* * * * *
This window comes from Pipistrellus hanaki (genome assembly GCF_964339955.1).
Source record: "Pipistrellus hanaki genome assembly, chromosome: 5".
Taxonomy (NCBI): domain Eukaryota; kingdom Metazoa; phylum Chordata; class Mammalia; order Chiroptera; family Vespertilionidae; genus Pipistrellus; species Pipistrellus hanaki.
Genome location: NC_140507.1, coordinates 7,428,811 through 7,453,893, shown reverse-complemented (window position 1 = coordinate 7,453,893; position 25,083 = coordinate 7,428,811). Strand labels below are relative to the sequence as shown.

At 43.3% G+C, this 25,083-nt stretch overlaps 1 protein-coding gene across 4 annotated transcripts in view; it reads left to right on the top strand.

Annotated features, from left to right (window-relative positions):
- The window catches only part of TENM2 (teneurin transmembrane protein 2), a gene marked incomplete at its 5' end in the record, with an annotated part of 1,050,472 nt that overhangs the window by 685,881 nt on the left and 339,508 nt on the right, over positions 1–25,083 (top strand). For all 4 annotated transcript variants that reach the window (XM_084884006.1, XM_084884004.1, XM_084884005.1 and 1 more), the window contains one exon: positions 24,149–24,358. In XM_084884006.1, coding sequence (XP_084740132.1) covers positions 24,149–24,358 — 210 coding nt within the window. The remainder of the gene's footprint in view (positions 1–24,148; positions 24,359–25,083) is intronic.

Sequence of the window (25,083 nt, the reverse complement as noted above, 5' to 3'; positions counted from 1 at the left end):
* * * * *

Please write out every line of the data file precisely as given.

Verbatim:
This window comes from Pipistrellus hanaki (genome assembly GCF_964339955.1).
Source record: "Pipistrellus hanaki genome assembly, chromosome: 5".
Taxonomy (NCBI): domain Eukaryota; kingdom Metazoa; phylum Chordata; class Mammalia; order Chiroptera; family Vespertilionidae; genus Pipistrellus; species Pipistrellus hanaki.
Genome location: NC_140507.1, coordinates 7,428,811 through 7,453,893, shown reverse-complemented (window position 1 = coordinate 7,453,893; position 25,083 = coordinate 7,428,811). Strand labels below are relative to the sequence as shown.

At 43.3% G+C, this 25,083-nt stretch overlaps 1 protein-coding gene across 4 annotated transcripts in view; it reads left to right on the top strand.

Annotated features, from left to right (window-relative positions):
- The window catches only part of TENM2 (teneurin transmembrane protein 2), a gene marked incomplete at its 5' end in the record, with an annotated part of 1,050,472 nt that overhangs the window by 685,881 nt on the left and 339,508 nt on the right, over positions 1–25,083 (top strand). For all 4 annotated transcript variants that reach the window (XM_084884006.1, XM_084884004.1, XM_084884005.1 and 1 more), the window contains one exon: positions 24,149–24,358. In XM_084884006.1, coding sequence (XP_084740132.1) covers positions 24,149–24,358 — 210 coding nt within the window. The remainder of the gene's footprint in view (positions 1–24,148; positions 24,359–25,083) is intronic.

Sequence of the window (25,083 nt, the reverse complement as noted above, 5' to 3'; positions counted from 1 at the left end):